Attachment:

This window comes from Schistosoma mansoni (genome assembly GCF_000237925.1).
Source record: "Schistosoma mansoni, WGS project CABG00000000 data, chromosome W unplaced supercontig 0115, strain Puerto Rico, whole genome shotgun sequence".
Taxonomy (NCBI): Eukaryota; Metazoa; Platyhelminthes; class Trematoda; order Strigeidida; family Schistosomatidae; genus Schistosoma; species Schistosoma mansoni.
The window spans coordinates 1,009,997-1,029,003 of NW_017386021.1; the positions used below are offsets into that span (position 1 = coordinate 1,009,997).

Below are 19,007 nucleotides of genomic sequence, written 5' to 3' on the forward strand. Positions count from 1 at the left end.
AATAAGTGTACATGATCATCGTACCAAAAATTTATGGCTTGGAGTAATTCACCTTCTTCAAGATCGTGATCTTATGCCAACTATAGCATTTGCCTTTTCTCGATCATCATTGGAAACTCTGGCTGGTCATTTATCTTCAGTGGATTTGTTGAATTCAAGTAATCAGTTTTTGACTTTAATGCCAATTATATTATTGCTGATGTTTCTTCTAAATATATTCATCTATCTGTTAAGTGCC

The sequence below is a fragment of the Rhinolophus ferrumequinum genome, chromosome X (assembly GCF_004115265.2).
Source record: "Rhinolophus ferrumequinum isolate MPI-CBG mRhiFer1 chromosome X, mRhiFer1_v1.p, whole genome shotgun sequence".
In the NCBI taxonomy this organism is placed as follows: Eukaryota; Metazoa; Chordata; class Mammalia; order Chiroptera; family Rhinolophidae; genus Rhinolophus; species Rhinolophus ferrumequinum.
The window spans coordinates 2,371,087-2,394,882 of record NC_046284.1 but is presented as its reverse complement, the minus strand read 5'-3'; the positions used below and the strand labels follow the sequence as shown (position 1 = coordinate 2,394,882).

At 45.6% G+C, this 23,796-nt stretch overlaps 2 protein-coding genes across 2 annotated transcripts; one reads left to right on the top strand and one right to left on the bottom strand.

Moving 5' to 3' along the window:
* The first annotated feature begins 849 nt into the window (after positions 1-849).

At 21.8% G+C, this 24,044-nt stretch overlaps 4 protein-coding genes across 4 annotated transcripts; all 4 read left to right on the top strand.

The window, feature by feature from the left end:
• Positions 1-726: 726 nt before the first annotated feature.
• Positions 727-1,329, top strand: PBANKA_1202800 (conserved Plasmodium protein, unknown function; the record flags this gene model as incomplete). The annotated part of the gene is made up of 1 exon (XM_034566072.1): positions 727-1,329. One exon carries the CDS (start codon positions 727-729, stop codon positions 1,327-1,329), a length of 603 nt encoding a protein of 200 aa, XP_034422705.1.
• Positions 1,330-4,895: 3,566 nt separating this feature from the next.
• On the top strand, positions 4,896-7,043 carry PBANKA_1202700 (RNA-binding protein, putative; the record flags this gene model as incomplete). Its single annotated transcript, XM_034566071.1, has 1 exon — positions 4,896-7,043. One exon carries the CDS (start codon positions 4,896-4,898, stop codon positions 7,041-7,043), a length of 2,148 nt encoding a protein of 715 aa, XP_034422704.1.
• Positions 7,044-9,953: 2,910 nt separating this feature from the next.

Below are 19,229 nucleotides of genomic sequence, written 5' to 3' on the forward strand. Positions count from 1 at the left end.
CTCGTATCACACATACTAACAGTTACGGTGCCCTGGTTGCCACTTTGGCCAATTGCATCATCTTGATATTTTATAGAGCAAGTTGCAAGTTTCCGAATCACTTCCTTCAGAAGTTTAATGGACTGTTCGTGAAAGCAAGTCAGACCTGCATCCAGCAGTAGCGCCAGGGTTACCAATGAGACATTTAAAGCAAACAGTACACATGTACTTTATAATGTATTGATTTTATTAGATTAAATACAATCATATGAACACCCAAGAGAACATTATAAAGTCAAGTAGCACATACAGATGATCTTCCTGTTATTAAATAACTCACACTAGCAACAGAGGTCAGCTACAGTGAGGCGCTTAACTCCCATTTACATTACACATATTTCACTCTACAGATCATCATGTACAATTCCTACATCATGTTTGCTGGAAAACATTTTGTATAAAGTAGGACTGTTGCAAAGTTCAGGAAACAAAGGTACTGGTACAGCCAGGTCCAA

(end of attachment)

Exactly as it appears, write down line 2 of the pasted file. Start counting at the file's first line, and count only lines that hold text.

Source record: "Schistosoma mansoni, WGS project CABG00000000 data, chromosome W unplaced supercontig 0115, strain Puerto Rico, whole genome shotgun sequence".